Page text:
César Páucar is a Peruvian guitarist whose musical stylings range from classical to flamenco, from Latin to folk. Although his roots are in Peruvian guitar music, Cesar’s compositions encompass the many rhythms and sounds he grew up listening to, a musical mix as eclectic as the term “world music” has come to be known.
He began performing during his teens as a flamenco guitarist in Peru, accompanying singers and dancers in Peruvian tablaos. At the same time, he studied Andean guitar with renowned guitarist Raúl García Zárate and the many guitar rhythms and themes of coastal Peru with Félix Casaverde.
César left Perú in 1992 to attend Florida Atlantic University where he received Bachelors and Masters degrees in Latin American Literature. He has performed all across South Florida as a solo guitarist and worked with Latin guitar duo Strunz and Farah on transcriptions of their music. Recently, he performs off and on with Latin Grammy nominee Damaris and her mother Saywa, two of Peru's most notable artists.
César has three solo recordings available: 2002’s “Rumbos Rítmicos” (Rhythm Roads) which showcases a variety of rhythms from coastal Peru and the Andes mountains, and 2003’s “Palahia Street” with rhythms from all of Latin America.
He is a requested guitarist for the Regent Seven Seas Cruise line of passenger ships, having performed on the RSSC Voyager in the fall of 2005 and the fall of 2006 and the RSSC Mariner in the spring of 2007.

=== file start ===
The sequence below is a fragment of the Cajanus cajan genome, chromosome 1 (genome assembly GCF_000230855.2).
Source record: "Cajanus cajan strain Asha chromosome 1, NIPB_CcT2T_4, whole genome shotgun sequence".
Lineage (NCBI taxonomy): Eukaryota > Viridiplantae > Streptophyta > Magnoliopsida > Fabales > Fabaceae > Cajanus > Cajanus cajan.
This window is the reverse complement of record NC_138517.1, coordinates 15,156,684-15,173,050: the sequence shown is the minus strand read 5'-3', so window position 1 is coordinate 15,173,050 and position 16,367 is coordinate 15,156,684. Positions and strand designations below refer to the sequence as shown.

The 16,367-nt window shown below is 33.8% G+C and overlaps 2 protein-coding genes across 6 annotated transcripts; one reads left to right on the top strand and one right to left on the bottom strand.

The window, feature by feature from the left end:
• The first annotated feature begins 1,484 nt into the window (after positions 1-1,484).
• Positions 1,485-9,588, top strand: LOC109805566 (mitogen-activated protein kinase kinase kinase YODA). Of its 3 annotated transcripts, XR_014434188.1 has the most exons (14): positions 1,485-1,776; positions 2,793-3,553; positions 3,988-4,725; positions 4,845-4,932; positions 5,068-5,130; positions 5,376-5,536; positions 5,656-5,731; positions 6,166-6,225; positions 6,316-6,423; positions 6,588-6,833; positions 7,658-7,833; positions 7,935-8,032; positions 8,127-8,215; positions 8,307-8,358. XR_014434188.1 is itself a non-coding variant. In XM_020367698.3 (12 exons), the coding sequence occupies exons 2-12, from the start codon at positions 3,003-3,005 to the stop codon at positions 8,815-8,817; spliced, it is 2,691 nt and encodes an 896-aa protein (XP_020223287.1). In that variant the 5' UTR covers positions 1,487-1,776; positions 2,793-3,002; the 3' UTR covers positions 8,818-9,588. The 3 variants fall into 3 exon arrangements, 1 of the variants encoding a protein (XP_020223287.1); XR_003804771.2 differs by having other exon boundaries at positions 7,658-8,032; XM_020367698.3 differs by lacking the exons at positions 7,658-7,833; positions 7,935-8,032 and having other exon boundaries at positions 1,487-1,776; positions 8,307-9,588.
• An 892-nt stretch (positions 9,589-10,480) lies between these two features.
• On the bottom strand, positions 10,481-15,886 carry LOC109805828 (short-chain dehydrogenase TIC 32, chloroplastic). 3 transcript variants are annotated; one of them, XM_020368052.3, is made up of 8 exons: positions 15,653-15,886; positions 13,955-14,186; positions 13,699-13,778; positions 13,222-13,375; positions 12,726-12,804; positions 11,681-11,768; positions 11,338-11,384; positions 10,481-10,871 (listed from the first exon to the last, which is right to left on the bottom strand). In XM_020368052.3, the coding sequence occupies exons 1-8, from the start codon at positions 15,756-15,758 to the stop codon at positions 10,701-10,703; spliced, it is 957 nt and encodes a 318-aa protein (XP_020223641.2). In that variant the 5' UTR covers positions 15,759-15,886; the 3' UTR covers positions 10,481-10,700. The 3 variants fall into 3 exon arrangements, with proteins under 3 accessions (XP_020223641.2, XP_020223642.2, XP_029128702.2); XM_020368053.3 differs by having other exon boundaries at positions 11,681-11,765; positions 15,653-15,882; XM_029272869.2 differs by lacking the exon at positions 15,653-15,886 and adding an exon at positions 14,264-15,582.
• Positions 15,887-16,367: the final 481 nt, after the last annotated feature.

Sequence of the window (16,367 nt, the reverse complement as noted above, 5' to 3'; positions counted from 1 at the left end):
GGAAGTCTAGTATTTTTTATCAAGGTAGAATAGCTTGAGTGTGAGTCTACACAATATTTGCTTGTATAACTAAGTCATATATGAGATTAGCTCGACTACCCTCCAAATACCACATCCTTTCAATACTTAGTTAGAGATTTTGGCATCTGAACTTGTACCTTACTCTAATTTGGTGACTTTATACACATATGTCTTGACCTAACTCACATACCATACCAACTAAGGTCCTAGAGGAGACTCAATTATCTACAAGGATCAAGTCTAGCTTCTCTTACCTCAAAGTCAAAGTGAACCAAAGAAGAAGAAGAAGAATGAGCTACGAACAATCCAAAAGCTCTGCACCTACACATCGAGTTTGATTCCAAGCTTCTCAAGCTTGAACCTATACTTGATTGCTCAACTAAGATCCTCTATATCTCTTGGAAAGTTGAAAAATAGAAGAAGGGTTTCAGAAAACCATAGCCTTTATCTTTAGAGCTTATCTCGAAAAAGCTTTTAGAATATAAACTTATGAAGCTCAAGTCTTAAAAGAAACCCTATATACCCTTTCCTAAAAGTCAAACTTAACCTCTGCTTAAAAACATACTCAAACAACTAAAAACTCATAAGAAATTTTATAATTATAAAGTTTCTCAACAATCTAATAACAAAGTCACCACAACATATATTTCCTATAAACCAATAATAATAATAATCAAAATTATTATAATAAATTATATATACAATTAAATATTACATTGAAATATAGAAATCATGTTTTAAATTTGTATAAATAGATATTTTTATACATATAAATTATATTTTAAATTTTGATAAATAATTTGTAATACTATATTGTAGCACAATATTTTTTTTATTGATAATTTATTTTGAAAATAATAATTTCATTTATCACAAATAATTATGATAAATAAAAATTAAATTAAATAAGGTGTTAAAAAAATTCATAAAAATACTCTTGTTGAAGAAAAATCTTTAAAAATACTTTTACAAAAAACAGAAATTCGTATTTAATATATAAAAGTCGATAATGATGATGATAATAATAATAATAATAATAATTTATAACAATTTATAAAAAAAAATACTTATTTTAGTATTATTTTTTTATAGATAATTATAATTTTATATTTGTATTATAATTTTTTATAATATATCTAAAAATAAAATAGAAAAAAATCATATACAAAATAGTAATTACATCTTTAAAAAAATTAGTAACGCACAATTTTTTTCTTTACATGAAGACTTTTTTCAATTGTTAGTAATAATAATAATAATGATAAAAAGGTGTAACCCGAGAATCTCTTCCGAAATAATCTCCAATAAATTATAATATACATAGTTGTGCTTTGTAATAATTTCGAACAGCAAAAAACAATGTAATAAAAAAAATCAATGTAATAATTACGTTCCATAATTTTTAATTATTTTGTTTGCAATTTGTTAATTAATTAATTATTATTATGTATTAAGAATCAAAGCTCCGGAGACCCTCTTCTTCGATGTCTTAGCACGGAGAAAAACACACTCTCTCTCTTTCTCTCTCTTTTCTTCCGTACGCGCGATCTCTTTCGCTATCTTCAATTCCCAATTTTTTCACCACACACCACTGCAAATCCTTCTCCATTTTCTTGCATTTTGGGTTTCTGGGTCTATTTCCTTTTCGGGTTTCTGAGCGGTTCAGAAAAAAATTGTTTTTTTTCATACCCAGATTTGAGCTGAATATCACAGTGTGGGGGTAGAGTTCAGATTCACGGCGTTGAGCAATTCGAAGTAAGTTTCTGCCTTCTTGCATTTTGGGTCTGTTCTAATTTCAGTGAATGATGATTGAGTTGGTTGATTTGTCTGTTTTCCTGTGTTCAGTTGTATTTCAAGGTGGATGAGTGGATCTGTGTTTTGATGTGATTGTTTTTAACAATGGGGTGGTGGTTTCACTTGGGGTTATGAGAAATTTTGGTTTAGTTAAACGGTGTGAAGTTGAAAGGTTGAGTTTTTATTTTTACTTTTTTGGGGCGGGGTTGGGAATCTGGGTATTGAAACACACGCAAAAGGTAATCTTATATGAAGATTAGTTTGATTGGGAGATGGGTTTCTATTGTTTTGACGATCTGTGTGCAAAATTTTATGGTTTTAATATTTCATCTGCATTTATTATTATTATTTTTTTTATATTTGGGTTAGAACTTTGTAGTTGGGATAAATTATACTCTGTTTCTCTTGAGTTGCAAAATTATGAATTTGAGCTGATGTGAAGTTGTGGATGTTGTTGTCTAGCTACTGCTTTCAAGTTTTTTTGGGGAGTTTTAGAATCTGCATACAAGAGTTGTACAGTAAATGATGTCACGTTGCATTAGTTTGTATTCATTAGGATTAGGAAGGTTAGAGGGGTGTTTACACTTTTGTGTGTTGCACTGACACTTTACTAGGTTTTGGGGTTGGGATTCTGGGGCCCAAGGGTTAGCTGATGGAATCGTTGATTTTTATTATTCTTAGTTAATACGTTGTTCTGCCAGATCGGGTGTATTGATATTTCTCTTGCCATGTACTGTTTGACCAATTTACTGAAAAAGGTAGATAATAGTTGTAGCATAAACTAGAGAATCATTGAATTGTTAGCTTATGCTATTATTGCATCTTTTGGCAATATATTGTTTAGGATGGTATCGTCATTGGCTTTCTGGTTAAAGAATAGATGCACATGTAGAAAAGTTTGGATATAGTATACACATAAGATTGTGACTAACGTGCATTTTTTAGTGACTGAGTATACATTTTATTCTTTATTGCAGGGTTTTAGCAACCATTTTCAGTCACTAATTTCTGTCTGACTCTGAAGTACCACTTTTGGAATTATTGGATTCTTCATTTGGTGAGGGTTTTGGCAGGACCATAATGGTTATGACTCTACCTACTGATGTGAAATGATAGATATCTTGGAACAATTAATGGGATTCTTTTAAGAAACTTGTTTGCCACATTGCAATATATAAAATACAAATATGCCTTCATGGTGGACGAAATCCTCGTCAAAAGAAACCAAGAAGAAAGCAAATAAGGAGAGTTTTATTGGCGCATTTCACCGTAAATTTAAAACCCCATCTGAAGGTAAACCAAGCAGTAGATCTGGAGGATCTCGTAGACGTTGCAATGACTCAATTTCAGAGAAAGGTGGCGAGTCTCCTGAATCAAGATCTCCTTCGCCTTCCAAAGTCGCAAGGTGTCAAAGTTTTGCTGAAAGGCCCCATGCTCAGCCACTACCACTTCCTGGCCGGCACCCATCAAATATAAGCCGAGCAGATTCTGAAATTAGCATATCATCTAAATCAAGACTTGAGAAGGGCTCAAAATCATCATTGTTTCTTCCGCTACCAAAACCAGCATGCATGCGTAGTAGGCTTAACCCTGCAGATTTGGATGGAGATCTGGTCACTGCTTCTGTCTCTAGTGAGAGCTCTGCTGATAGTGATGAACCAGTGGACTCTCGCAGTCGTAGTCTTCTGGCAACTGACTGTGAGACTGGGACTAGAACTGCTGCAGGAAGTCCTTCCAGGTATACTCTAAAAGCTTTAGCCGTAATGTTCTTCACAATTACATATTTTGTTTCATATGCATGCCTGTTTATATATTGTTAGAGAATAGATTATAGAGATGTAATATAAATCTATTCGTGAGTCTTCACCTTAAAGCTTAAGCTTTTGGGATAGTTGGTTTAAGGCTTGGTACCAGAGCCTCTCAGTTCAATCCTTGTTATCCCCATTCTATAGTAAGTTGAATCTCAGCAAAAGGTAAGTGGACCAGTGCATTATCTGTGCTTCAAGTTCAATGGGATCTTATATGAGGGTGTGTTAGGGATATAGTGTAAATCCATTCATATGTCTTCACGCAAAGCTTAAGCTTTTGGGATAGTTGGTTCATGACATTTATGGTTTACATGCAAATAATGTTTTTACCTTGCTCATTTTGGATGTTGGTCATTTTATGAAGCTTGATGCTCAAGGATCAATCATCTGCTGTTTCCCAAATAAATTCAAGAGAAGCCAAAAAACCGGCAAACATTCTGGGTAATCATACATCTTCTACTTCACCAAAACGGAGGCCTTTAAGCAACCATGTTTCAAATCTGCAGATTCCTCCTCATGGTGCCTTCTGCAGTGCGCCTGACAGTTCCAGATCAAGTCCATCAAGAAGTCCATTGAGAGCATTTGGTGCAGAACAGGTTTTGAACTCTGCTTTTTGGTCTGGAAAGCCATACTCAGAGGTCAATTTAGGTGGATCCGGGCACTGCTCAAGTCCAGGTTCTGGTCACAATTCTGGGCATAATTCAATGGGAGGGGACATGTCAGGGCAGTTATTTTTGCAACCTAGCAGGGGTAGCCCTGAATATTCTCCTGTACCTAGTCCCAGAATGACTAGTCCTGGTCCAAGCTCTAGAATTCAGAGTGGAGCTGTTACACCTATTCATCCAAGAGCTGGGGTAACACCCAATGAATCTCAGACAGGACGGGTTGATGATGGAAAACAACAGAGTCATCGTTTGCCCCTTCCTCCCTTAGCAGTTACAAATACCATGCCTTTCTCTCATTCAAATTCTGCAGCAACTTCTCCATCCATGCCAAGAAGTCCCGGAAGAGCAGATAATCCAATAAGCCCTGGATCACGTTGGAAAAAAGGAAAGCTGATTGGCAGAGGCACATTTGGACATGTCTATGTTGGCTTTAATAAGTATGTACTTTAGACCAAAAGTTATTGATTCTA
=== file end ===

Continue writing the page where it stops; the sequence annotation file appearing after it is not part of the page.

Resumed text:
César's third solo outing is entitled "De amanecida" (At Dawn's Door), consisting of Peruvian music with the collaboration of several renowned Peruvian artists’ such as Julio Tirado, Saywa, Lourdes Cárhuaz, and Rosa Guzmán. Also included will be the guitar duet “Cachondeo” written by flamenco guitarist and friend Errol Putigna featuring percussion by David Schanzer.
For live performances, César brings a latin-jazz approach to Peruvian music, frequently performing with a looper, an effects device used by such greats as Phil Keaggy and Jaco Pastorious. It is César's intention to “bring Peru’s music to a broader audience by making it accessible not only as traditional folk music, but also as a fusion with other great instruments and rhythms found in other cultures.”